Sadly, we’re unable to afford sidelights and the complete re-centering of the door (this would easily climb into the multiple thousands), however, since we’ve had to take down all those layers, we will be moving our new door to the right, which will allow the porch lights to be equal in distance from the (soon-to-be) new trim. Below, you can see our old/current door, and how it was installed with the porch lights during the Great Sidelight Cover-Up:

While we’re at it, proper insulation will be added before the vinyl is reattached (and the layers underneath will hit the curb), and we’re going to install a much taller transom window – 16″h instead of 12″ – which will not only look better, but will allow more light to pass through and make more sense overall. We’ve since decided on this Briona handleset in matte black, but we purchased it from Hardware Direct 2 U for a fraction of the price (we wondered how it could be so inexpensive, but it arrived fast and safe!).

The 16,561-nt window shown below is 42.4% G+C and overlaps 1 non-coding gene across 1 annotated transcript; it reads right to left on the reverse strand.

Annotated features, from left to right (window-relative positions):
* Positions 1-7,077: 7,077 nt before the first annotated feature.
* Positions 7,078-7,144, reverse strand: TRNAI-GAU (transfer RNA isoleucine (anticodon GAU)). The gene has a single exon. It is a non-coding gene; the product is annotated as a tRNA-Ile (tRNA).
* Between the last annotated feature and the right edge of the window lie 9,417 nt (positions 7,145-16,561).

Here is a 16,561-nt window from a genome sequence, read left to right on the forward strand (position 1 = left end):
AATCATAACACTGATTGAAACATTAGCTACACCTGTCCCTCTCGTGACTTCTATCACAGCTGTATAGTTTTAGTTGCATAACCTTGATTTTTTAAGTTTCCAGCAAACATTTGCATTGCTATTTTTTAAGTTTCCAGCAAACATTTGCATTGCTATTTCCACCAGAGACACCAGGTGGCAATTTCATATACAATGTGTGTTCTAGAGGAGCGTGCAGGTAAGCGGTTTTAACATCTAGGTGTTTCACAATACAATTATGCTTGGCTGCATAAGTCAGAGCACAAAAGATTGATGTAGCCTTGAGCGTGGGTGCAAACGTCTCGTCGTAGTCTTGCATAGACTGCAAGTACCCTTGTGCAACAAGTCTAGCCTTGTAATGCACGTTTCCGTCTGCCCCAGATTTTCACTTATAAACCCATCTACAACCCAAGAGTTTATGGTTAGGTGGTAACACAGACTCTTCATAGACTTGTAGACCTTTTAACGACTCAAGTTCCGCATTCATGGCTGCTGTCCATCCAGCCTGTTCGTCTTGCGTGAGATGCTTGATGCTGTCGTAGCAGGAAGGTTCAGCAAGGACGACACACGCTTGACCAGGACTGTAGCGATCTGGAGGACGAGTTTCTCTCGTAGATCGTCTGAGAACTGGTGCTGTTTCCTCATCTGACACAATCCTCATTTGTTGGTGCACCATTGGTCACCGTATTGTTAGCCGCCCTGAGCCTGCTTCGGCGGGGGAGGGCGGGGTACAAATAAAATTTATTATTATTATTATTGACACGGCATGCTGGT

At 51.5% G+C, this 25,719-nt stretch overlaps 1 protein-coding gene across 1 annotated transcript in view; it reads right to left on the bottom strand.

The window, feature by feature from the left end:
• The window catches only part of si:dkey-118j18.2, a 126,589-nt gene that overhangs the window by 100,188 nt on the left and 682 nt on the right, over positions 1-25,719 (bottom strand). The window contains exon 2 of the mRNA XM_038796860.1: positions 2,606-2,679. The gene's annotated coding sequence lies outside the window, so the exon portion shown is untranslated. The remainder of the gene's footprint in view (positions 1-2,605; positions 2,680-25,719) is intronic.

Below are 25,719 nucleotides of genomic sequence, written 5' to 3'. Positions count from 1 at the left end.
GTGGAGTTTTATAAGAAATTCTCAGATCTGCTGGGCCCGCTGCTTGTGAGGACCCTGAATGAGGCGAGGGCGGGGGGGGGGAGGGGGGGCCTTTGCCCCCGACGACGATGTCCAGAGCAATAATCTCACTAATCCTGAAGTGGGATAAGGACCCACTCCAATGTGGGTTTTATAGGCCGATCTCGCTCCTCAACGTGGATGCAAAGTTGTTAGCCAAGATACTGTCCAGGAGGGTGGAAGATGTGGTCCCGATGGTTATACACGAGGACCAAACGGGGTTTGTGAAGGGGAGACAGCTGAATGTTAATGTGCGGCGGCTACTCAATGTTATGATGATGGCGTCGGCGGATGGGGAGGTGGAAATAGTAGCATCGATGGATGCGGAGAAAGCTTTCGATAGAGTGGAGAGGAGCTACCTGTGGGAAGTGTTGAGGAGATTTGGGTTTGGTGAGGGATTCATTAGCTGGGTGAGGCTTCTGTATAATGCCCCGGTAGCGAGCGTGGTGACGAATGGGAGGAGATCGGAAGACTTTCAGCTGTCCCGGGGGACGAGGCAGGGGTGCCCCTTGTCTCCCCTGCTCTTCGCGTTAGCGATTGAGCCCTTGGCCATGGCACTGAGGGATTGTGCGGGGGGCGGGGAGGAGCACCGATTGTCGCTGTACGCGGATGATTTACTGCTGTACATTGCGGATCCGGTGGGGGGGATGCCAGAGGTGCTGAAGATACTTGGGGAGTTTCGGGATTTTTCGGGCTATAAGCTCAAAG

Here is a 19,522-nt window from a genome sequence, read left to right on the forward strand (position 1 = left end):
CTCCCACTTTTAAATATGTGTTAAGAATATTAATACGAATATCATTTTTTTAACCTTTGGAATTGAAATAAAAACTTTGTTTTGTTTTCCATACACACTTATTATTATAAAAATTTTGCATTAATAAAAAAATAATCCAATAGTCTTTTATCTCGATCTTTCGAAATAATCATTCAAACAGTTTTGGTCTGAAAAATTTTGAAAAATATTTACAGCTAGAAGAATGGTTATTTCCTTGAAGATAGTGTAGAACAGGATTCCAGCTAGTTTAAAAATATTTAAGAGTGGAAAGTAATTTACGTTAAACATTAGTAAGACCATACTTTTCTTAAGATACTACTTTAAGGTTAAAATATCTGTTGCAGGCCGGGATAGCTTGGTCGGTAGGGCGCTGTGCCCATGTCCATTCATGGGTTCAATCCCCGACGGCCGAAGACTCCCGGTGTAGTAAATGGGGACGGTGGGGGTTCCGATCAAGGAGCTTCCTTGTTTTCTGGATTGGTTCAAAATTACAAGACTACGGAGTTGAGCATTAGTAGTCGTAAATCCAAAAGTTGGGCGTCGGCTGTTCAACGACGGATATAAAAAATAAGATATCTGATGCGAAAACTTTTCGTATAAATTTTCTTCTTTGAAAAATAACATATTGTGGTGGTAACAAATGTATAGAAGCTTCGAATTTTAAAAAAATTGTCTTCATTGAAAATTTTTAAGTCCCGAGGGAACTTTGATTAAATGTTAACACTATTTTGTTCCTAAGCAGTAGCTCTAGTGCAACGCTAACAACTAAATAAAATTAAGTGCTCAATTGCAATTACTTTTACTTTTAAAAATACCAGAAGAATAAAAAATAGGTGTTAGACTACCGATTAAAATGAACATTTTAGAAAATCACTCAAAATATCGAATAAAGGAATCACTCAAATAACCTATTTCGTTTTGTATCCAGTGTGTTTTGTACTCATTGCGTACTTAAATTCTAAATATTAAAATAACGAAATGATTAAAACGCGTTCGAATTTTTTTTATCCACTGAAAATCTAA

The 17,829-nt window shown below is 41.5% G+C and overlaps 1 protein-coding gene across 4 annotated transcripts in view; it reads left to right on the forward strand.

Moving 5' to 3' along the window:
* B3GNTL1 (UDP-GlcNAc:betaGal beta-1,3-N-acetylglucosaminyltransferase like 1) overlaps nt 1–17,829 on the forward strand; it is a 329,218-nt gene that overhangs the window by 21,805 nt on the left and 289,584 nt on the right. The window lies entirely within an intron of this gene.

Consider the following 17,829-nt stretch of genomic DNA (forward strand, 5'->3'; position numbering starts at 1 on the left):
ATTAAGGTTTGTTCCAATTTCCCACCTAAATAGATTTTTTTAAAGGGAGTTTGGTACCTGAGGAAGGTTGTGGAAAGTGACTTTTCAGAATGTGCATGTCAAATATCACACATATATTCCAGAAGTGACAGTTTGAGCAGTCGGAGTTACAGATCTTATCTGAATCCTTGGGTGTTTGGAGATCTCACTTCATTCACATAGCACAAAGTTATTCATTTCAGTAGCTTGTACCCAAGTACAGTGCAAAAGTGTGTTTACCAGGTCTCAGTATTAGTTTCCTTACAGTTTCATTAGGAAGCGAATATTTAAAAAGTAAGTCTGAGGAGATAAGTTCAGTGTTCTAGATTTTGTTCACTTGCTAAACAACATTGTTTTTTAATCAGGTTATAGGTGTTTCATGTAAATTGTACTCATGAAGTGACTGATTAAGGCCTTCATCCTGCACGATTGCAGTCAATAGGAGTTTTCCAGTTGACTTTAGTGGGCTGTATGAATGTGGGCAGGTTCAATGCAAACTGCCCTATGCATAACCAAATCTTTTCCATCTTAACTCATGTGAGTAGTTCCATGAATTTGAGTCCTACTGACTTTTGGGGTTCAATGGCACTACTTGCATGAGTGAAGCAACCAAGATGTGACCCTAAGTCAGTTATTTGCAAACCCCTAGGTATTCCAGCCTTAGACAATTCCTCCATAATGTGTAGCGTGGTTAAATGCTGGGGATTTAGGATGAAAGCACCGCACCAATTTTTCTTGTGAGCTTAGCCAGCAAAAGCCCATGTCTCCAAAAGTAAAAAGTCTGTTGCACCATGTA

As if all these changes won’t be impactful enough, we picked up our gallon of Hague Blue paint from Sherwin Williams (they keep the color combination for Farrow & Ball in their system) in addition to an adhesion promoter, and we’ll be purchasing our address numbers from The House Number Lab on Old Town Home’s recommendation (we’re leaning towards The Grant or The Americana in matte gold).

To say we’re excited about the changes would be an understatement – even despite the mounting costs of repairing the siding, water damage and porch-light-centering. In the end, it’s really important for us to get our curb appeal going, not just for us, but our new neighbors, too! We’re already daydreaming our springtime exterior jazz-up; flowers and grass and painted porches, you’re next! (Well, in 6 or 7 months.)

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  • Annalena10.10.13 - 6:05 AM

    That picture of Jack watching from the top of the stairs is too cute! I’m really enjoying reading about your crazy-big renovation. Can’t wait to see the final results!ReplyCancel

  • Shannon @ Fabulously Vintage10.10.13 - 6:49 AM

    Oooh love BOTH the Grant and Americana!! :) Excited to see what you pick!ReplyCancel

  • Kim10.10.13 - 8:17 AM

    Annalena, thank you! He is basically the cutest; we agree.

    Shannon, we can’t decide!ReplyCancel

  • Laura at Rather Square10.10.13 - 9:15 AM